Q fever fatigue syndrome (QFS) is one of the most frequent sequelae of Q fever, and constitutes a significant problem in the current outbreak of Q fever. QFS leads to substantial morbidity and has a high socio-economic burden, related to increased use of healthcare facilities and absence from work. It is envisaged that over 750 patients will become chronically fatigued due to Q fever in The Netherlands (20% of 4000 patients from 2007 until now). Although the outbreak appears to diminish, it is expected that Q fever will remain an endemic disease, and therefore this number will continue to grow. A vast medical consumption can be anticipated, stressing the need for an accessible and effective intervention and clear treatment guidelines.

The study will contribute to a better understanding of effective treatment of QFS, providing evidence-based guidelines for general practitioners and medical specialists.


Ages Eligible for Study:   18 Years and older   (Adult, Senior)
Sexes Eligible for Study:   All
Accepts Healthy Volunteers:   No

Inclusion Criteria:

  • Males or non-pregnant, non-lactating females who are 18 years or older
  • Laboratory-proven acute Q fever since the year 2007 and/or positive serology fitting a past infection with Coxiella burnetii;
  • AND being severely fatigued, defined by scoring 35 or higher on the subscale fatigue severity of the CIS;
  • AND being fatigued for at least 6 months;
  • AND disabled because of the fatigue, defined by scoring 450 or higher on the SIP
  • Subjects must sign a written informed consent form.

Exclusion Criteria:

  • Fulfilling criteria for chronic Q fever, namely:

    • IFA IgG fase I ≥ 1024, ≥ 3 months after acute Q fever and/or
    • Positive Coxiella burnetii PCR on serum or tissue, 1 month after acute Q fever
  • Acute Q fever in the setting of a prosthetic cardiac valve or aneurysm surgery or stenting necessitating prophylactic use of doxycycline;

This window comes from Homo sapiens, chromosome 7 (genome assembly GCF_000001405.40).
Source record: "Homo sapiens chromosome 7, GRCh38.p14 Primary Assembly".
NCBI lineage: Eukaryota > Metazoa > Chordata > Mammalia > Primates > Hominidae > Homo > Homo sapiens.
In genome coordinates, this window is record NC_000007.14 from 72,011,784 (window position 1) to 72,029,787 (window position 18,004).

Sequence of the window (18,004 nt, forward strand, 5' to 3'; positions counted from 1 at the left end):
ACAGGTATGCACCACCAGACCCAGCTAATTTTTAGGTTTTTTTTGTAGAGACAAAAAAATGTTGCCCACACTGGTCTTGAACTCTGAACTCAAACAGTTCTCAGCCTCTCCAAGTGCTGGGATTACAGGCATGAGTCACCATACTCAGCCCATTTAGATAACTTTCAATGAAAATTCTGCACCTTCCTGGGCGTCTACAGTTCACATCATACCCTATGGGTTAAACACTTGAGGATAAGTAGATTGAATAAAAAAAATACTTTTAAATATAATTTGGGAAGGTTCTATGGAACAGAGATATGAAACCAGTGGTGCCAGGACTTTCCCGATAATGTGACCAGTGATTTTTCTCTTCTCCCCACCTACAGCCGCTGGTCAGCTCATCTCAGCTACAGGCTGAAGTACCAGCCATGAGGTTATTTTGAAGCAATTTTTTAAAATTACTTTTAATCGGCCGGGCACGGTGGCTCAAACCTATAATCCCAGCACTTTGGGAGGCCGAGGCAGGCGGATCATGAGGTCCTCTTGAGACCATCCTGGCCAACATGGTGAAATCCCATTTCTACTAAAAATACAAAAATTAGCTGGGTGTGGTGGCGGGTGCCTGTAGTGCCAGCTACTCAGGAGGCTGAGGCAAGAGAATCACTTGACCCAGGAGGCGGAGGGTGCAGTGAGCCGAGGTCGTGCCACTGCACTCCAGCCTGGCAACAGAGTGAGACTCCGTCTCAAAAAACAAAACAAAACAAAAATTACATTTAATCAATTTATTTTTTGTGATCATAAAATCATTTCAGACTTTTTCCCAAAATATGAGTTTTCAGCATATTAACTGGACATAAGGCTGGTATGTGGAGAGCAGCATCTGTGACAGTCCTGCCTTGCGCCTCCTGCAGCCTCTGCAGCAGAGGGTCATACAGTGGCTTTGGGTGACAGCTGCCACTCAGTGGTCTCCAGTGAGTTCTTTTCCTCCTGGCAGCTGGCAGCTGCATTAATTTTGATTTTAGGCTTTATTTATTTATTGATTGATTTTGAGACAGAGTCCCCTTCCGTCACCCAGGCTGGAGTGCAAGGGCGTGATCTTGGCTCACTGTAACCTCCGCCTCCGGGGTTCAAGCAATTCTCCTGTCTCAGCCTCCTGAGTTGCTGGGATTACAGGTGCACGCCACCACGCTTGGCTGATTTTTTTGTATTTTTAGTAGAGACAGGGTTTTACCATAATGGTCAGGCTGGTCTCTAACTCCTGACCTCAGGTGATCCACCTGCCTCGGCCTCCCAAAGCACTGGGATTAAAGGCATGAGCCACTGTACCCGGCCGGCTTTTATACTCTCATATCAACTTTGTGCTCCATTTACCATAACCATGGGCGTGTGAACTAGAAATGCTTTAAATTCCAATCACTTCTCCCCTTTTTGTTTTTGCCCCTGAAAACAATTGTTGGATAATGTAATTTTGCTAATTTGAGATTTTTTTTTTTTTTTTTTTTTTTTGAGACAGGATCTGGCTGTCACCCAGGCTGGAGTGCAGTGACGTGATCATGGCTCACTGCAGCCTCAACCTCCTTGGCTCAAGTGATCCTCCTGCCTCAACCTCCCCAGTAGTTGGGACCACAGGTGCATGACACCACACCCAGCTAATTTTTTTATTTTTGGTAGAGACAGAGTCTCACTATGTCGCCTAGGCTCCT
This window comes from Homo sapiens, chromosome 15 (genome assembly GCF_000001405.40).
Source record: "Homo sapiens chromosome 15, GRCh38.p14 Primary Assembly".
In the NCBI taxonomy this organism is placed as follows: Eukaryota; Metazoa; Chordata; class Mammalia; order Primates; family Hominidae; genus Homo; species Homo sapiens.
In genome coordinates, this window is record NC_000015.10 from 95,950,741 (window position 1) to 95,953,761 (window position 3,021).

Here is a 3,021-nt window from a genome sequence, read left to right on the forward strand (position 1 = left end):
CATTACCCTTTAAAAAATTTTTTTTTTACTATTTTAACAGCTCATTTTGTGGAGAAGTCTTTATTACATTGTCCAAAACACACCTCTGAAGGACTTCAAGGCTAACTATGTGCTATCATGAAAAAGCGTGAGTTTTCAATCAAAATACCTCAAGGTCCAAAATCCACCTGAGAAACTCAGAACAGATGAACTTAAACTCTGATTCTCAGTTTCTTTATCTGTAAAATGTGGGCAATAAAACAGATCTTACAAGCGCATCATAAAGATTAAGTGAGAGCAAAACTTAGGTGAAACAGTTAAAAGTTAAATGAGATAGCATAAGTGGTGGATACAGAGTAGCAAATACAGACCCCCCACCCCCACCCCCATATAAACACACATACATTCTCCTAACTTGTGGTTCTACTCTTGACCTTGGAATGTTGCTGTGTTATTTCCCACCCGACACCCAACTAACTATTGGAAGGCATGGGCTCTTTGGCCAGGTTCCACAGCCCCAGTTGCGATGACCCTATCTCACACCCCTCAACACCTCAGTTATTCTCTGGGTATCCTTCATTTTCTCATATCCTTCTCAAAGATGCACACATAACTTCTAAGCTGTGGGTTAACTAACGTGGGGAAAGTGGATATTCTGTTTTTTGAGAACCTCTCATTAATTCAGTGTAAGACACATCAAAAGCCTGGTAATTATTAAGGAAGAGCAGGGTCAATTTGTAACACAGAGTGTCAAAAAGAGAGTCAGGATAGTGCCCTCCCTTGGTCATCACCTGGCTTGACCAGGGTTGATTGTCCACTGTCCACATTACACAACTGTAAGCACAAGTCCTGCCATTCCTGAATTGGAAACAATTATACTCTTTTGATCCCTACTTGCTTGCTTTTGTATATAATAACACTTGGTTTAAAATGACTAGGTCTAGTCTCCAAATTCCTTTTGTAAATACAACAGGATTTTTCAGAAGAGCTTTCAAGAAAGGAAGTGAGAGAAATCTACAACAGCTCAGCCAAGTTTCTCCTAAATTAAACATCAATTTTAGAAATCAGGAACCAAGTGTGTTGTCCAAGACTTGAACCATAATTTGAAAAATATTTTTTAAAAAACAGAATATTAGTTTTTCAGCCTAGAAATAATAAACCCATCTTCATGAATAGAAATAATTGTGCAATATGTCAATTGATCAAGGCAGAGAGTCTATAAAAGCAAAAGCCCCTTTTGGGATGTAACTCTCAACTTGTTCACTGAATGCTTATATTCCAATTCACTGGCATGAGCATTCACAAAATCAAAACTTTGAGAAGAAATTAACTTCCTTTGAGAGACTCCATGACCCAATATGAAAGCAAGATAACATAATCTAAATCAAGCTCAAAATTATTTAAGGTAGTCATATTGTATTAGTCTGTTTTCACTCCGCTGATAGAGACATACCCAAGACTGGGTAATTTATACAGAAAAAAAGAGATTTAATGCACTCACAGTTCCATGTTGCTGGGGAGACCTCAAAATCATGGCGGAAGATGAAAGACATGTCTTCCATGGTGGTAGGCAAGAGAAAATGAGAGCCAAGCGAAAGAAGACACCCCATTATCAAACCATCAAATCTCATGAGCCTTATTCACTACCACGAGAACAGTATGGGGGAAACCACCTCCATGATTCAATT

• Pregnancy or unwillingness to use effective contraceptives during the entire study period;
  • Imminent death;
  • Inability to give informed consent;
  • Allergy or intolerance to doxycycline;
  • Somatic or psychiatric illness that could explain the chronic fatigue;
  • Subjects who are currently enrolled on other investigational drug trials or receiving investigational agents;
  • Receiving antibiotics for more than 4 weeks, potentially active against Coxiella burnetii, for any other reason since Q-fever diagnosis;
  • Subjects who are receiving and cannot discontinue barbiturates, phenytoin, or carbamazepine (these drugs may increase the metabolism of doxycycline and therefore reducing half-life of doxycycline);
  • Moderate or severe liver disease (AF, ALAT, ASAT > 3 times the upper limit of normal).
  • Current engagement in a legal procedure concerning financial benefits (only current involvement interferes with the effectivity of cognitive behavioral therapy. Once the appeal procedure ends, subjects can be included)
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Please refer to this study by its identifier: NCT01318356

Radboud university medical center
Nijmegen, Gelderland, Netherlands, 6500 HB
Sponsors and Collaborators
Radboud University
ZonMw: The Netherlands Organisation for Health Research and Development
Study Director: Chantal P Bleeker-Rovers, MD PhD Radboud University
  More Information

Responsible Party: Stephan Keijmel, S.P. Keijmel, MD, Radboud University Identifier: NCT01318356     History of Changes
Other Study ID Numbers: 205520003-20110307
2011-000643-25 ( EudraCT Number )
Study First Received: March 15, 2011
Last Updated: October 12, 2015

Keywords provided by Radboud University:
Q fever
Cognitive behavioral therapy

Additional relevant MeSH terms:
Fatigue Syndrome, Chronic
Q Fever
Pathologic Processes
Signs and Symptoms
Body Temperature Changes
Virus Diseases
Muscular Diseases
Musculoskeletal Diseases
Central Nervous System Diseases
Nervous System Diseases
Neuromuscular Diseases
Gram-Negative Bacterial Infections
Bacterial Infections
Anti-Bacterial Agents
Anti-Infective Agents
Antiprotozoal Agents
Antiparasitic Agents processed this record on April 24, 2017